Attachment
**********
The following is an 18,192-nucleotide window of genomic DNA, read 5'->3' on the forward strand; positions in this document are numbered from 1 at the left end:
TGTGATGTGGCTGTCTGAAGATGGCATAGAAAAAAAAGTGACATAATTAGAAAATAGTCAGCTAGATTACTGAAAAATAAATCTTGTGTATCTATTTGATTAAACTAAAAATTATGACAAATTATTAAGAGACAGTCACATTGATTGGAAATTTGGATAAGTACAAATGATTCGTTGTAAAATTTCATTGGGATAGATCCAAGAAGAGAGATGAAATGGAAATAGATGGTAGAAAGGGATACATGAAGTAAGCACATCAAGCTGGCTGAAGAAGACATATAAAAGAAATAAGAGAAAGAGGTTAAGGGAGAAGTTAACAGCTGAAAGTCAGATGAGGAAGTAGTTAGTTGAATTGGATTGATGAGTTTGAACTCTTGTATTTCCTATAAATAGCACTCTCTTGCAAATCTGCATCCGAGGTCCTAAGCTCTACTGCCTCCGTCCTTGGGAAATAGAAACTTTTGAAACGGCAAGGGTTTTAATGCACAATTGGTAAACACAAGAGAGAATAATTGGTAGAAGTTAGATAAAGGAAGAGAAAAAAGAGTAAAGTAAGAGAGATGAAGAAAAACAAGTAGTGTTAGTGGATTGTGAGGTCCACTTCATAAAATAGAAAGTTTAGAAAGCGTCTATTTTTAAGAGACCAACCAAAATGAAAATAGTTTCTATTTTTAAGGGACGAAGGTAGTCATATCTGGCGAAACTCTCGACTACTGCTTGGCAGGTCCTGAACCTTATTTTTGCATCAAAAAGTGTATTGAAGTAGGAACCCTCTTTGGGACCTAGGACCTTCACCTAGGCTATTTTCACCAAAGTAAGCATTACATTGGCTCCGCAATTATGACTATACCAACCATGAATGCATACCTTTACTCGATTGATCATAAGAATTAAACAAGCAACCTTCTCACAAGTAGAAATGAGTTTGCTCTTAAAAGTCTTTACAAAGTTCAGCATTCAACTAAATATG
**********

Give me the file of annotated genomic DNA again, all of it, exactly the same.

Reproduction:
The following is an 18,192-nucleotide window of genomic DNA, read 5'->3' on the forward strand; positions in this document are numbered from 1 at the left end:
TGTGATGTGGCTGTCTGAAGATGGCATAGAAAAAAAAGTGACATAATTAGAAAATAGTCAGCTAGATTACTGAAAAATAAATCTTGTGTATCTATTTGATTAAACTAAAAATTATGACAAATTATTAAGAGACAGTCACATTGATTGGAAATTTGGATAAGTACAAATGATTCGTTGTAAAATTTCATTGGGATAGATCCAAGAAGAGAGATGAAATGGAAATAGATGGTAGAAAGGGATACATGAAGTAAGCACATCAAGCTGGCTGAAGAAGACATATAAAAGAAATAAGAGAAAGAGGTTAAGGGAGAAGTTAACAGCTGAAAGTCAGATGAGGAAGTAGTTAGTTGAATTGGATTGATGAGTTTGAACTCTTGTATTTCCTATAAATAGCACTCTCTTGCAAATCTGCATCCGAGGTCCTAAGCTCTACTGCCTCCGTCCTTGGGAAATAGAAACTTTTGAAACGGCAAGGGTTTTAATGCACAATTGGTAAACACAAGAGAGAATAATTGGTAGAAGTTAGATAAAGGAAGAGAAAAAAGAGTAAAGTAAGAGAGATGAAGAAAAACAAGTAGTGTTAGTGGATTGTGAGGTCCACTTCATAAAATAGAAAGTTTAGAAAGCGTCTATTTTTAAGAGACCAACCAAAATGAAAATAGTTTCTATTTTTAAGGGACGAAGGTAGTCATATCTGGCGAAACTCTCGACTACTGCTTGGCAGGTCCTGAACCTTATTTTTGCATCAAAAAGTGTATTGAAGTAGGAACCCTCTTTGGGACCTAGGACCTTCACCTAGGCTATTTTCACCAAAGTAAGCATTACATTGGCTCCGCAATTATGACTATACCAACCATGAATGCATACCTTTACTCGATTGATCATAAGAATTAAACAAGCAACCTTCTCACAAGTAGAAATGAGTTTGCTCTTAAAAGTCTTTACAAAGTTCAGCATTCAACTAAATATG